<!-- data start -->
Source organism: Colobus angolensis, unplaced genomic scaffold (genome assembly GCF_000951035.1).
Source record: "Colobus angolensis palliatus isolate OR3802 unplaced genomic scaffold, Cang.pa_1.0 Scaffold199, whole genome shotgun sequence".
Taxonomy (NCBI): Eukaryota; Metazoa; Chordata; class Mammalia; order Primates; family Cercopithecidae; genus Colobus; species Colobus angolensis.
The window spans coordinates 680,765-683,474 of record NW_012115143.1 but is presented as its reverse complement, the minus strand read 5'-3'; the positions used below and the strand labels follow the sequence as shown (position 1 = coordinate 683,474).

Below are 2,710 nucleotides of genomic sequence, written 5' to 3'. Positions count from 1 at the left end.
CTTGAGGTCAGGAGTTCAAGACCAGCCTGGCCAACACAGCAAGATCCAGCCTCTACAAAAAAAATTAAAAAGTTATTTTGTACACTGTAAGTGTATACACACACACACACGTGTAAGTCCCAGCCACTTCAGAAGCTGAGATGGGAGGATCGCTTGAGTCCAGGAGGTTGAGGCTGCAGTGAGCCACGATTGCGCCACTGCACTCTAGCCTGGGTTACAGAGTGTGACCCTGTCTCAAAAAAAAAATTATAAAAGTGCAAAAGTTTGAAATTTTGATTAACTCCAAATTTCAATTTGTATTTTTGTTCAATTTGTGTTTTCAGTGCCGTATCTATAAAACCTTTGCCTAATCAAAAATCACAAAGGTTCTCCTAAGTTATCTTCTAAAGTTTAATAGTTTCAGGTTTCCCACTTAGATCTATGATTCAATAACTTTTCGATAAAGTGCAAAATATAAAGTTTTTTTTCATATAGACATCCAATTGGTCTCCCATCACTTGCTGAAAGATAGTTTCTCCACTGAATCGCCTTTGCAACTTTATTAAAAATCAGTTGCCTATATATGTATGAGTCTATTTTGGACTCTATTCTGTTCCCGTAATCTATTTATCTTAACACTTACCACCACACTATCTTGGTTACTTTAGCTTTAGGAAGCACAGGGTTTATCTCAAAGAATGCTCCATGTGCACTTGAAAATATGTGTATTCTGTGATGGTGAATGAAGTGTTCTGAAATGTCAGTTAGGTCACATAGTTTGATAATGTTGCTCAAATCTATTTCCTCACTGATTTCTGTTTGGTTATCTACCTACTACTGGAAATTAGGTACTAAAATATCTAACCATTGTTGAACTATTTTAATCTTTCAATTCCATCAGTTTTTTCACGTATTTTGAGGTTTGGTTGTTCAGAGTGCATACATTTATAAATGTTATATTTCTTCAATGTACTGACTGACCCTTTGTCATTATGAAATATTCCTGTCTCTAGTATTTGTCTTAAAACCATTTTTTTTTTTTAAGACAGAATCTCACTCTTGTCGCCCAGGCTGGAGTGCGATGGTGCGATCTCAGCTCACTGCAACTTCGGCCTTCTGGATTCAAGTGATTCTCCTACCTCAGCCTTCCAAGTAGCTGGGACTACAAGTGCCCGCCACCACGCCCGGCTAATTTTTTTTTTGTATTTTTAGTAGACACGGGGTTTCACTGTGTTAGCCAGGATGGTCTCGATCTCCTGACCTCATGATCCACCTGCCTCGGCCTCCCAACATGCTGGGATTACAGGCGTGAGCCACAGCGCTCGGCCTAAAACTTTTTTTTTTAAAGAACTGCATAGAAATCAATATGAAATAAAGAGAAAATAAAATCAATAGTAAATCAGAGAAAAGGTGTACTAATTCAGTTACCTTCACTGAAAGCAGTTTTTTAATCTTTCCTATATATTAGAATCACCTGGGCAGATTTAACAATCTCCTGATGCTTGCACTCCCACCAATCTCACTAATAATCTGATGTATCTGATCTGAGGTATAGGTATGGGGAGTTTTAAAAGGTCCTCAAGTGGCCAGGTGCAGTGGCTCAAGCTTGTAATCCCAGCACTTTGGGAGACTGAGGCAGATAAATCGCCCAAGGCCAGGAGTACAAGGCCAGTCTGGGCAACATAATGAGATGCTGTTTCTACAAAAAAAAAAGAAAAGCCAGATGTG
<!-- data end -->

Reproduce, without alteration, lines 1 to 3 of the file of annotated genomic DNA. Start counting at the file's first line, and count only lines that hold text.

Source organism: Colobus angolensis, unplaced genomic scaffold (genome assembly GCF_000951035.1).
Source record: "Colobus angolensis palliatus isolate OR3802 unplaced genomic scaffold, Cang.pa_1.0 Scaffold199, whole genome shotgun sequence".
Taxonomy (NCBI): Eukaryota; Metazoa; Chordata; class Mammalia; order Primates; family Cercopithecidae; genus Colobus; species Colobus angolensis.